[Recently posted at the Daily Kos – please see questions about (unwarranted?) banning below]
On the holocaust anniversary yesterday, President Obama spoke eloquently about other holocausts in Rwanda and Somalia. But he steered clear of discussing the human remains and ashes in US run prisons overseas:
there was something about living in cells at Abu Ghraib that never felt right. “We had some kind of incinerator at the end of our building,” Specialist Megan Ambuhl said. “It was this huge circular thing. We just didn’t know what was incinerated in there. It could have been people, for all we knew—bodies.” Sergeant Davis was not in doubt. “It had bones in it,” he said, and he called it the crematorium.
This was reported by award winning journalists in The New Yorker just over a year ago. But for obvious reasons I've never heard any politician mention it.
Now that it's suddenly appropriate to discuss illegal US torture policy – and in honor of the holocaust anniversary – is it possible we can investigate why our soldiers report that Iraqi detainees were evidently burned in ovens?
- Freiheit's diary :: ::
Yesterday Obama said, “part of the responsibility for the Holocaust rests with people who accepted the assigned role of bystander.”
I think he means it. So maybe he was too busy to read The New Yorker during the primaries.
Rather than be bystanders, let's make sure he sees the article today.
I posted this diary a bit hurriedly at the Daily Kos the other day.
As I left for a doctor appointment, I thought I really should change the title of the diary to “Will Anyone Investigate Abu Ghraib's Cremation Ovens?” as soon as I return. But when I returned I had been banned from the Daily Kos for “Conspiracy Theory”. Participants were insisting the article described an “unused” incinerator, a “Saddam era relic”. Actually, none of those phrases are contained in the article, but that didn't stop readers from assuming they were, and Hiding my textless tip jar.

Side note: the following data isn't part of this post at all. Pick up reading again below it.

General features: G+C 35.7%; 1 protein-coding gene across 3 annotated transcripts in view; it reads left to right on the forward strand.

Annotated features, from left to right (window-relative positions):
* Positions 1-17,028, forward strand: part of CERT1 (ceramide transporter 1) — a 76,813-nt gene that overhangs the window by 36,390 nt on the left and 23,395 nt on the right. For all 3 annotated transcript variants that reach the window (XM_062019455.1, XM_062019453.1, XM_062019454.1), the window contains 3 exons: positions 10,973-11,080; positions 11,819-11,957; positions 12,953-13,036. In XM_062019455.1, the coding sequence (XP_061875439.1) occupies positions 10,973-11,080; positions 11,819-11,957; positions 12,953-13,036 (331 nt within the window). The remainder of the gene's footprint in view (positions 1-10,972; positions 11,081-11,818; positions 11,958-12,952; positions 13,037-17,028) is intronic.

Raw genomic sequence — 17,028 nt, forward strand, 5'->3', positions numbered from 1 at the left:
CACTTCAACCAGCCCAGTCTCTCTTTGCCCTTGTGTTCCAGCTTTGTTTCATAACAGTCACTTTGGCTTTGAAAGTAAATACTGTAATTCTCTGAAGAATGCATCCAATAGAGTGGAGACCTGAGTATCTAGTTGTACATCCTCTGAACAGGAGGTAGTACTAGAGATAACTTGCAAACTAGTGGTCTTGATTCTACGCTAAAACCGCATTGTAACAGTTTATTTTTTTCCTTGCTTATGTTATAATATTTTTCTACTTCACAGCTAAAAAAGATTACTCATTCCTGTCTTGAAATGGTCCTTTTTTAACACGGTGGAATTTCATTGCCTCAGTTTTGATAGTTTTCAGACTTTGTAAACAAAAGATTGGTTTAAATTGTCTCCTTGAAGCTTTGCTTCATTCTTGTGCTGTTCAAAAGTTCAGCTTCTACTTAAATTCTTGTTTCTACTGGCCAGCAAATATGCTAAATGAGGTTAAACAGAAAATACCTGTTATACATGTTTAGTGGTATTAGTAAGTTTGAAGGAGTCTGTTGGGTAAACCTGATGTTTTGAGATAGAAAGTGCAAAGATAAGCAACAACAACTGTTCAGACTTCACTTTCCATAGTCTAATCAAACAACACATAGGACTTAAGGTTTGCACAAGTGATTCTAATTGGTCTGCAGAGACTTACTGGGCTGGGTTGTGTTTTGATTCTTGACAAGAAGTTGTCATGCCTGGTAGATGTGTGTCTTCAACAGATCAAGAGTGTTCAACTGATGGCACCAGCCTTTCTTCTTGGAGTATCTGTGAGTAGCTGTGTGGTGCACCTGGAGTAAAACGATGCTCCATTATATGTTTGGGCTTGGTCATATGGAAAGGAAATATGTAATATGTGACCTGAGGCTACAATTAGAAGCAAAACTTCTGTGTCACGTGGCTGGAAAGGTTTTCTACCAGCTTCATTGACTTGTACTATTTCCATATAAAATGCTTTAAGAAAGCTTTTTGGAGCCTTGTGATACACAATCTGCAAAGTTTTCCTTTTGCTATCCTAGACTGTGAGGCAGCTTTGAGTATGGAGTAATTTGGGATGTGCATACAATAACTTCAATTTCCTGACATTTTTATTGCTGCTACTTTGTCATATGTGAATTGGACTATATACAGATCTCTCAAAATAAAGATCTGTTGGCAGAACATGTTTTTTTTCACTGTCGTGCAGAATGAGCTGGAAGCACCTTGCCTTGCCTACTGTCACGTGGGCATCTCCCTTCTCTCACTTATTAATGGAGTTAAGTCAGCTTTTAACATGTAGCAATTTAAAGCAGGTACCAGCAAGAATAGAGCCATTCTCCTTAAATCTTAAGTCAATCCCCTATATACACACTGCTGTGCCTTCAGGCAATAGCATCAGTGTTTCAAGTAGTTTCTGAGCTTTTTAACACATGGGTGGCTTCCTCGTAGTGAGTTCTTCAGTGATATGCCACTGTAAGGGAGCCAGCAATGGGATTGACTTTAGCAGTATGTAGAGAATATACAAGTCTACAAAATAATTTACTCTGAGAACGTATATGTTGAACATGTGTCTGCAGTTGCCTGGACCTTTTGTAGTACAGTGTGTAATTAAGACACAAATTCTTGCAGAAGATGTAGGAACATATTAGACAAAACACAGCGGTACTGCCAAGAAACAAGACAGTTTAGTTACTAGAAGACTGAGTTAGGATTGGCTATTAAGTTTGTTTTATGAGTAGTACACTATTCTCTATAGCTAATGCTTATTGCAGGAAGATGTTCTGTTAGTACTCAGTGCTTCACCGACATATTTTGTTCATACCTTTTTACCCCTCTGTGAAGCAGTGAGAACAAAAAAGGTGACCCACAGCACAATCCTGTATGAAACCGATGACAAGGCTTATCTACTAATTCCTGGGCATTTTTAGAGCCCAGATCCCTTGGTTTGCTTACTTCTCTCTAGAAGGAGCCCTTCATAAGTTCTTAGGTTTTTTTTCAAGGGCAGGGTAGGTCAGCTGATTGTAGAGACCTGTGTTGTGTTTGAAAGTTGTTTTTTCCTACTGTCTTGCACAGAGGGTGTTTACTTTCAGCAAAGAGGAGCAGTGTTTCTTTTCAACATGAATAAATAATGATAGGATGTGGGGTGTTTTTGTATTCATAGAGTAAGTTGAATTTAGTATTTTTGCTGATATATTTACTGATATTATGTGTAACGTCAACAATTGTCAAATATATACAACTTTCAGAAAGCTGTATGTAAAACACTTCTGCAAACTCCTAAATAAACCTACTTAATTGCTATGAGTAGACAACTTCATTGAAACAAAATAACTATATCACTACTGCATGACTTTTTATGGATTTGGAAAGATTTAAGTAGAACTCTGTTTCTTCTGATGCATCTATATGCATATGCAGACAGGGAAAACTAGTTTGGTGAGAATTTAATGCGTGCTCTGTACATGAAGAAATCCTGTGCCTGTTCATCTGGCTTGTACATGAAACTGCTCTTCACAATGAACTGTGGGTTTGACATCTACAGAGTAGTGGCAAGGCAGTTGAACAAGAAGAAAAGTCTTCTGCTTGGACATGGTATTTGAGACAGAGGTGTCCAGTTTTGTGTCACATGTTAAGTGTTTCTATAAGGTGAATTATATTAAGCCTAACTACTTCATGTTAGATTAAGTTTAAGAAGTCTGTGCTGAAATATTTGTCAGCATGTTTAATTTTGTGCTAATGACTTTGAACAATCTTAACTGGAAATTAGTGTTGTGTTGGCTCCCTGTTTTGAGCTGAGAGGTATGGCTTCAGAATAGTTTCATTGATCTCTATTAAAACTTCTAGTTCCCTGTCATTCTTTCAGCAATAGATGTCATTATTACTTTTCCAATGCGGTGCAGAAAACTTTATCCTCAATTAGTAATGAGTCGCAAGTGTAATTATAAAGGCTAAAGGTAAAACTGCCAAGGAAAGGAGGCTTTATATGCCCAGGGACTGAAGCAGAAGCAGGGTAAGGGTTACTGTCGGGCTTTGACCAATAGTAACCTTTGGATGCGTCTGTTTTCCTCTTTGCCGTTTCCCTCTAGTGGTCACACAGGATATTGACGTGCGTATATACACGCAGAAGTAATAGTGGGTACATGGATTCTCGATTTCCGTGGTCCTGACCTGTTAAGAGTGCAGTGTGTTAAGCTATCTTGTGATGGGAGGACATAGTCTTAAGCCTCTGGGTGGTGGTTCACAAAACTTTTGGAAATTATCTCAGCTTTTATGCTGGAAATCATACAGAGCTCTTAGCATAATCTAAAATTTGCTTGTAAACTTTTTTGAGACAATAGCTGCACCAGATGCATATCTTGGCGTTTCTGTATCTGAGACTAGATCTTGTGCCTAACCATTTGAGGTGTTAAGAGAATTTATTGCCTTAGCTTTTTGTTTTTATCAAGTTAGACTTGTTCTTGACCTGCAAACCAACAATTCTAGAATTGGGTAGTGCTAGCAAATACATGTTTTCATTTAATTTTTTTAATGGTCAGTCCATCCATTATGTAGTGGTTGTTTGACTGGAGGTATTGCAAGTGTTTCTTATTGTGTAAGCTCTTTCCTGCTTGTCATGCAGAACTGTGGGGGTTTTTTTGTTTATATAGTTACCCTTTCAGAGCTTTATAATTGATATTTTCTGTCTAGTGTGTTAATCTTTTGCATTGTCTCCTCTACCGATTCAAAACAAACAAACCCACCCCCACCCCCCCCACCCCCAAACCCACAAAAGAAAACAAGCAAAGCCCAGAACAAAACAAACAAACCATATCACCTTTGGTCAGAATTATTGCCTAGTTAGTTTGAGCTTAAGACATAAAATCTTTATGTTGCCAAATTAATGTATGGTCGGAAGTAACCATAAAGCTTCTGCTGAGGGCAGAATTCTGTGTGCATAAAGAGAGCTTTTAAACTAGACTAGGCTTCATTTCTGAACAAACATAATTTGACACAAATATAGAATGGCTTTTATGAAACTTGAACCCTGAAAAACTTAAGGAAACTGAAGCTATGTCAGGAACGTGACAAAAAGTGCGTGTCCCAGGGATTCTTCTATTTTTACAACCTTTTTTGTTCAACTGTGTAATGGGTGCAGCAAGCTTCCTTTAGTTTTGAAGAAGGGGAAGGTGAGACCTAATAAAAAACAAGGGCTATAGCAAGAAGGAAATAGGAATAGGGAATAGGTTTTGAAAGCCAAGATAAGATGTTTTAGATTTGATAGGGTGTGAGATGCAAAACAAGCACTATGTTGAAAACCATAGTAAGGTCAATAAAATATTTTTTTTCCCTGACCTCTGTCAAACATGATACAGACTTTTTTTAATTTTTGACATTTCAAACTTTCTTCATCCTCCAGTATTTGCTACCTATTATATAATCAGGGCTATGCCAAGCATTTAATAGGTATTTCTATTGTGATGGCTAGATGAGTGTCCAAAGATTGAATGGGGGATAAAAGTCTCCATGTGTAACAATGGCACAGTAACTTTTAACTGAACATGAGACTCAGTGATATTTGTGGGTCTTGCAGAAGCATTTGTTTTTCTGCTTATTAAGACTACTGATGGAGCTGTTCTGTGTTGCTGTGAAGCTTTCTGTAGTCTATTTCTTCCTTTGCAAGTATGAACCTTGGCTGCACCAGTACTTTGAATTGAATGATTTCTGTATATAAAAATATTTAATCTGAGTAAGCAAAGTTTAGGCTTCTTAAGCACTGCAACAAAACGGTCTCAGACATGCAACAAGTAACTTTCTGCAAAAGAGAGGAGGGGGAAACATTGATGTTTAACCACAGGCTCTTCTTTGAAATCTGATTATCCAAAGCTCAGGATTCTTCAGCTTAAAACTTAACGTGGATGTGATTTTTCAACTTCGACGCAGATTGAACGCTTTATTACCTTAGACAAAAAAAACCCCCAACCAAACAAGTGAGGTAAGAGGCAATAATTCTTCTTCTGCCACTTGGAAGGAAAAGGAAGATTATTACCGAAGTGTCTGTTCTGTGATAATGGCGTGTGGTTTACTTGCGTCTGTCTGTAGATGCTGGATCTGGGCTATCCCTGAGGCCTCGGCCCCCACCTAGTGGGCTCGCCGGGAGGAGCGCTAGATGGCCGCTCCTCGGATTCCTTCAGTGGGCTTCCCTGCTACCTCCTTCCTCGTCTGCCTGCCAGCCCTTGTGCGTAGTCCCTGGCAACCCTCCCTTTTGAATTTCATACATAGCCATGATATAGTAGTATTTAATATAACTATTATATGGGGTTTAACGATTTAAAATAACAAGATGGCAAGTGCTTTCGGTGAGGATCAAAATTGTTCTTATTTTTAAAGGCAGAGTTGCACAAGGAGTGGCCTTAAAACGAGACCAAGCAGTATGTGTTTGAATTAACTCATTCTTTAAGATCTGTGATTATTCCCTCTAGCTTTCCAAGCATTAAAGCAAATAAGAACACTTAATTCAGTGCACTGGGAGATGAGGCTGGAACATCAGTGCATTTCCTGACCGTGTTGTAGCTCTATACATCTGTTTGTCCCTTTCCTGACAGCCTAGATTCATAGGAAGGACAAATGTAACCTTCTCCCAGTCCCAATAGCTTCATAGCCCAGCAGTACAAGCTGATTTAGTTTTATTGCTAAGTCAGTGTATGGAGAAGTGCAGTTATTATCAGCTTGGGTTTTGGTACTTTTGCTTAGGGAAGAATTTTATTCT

It's fairer to say the article is a bit ambiguous. It makes it clear that, amid the pervasive stink of death, ghost detainees, torture, and photos of dead, beaten men preserved in ice, the soldiers interviewed didn't know how the incinerator came to contain human remains. (Some diary comments dared to admit this.)
Maybe it's me. I've seen Jeffrey Dahmer's neighbor interviewed, musing “Jeffrey was always cooking something stinky, but I never once saw him go grocery shopping.”
I've seen my teen's favorite movie “Sweeney Todd” too many times. A leading character screams (sings) that the horrible smells coming from Miss Lovett's Meat Pie Shop chimney are evidence of “MURDER!” Everyone understands this old lady is crazy and wishes she would go away.
So I just like it when ambiguous horrors get investigated.
Background: I've been posting at the Daily Kos for years, on average once a month, with numerous Recommended and front page diaries, most recently a very popular, productive discussion of legalized Usury – a rarely-discussed problem central to the current economic collapse. Several knowledgeable finance industry workers participated. I've also posted material critical of the Kos editor — notably, when he made a policy of redacting Dennis Kucinich's poll numbers from his own primary poll result summaries whenever Kucinich out-polled Hillary Clinton. Kos ultimately confessed – citing Kucinich's UFO sighting as after-the-fact justification – and at the time one editor made it clear she wished I'd disappear. But I'm not into conspiracy theories – I just love facts.
I don't have much time now either, but I'm curious whether anyone here knows of an appeals process for banned users at Daily Kos. I would have been happy to edit or remove the diary – I make a point of making improvements in response to criticism. I don't think I've had a deleted diary or even a hidden comment there before.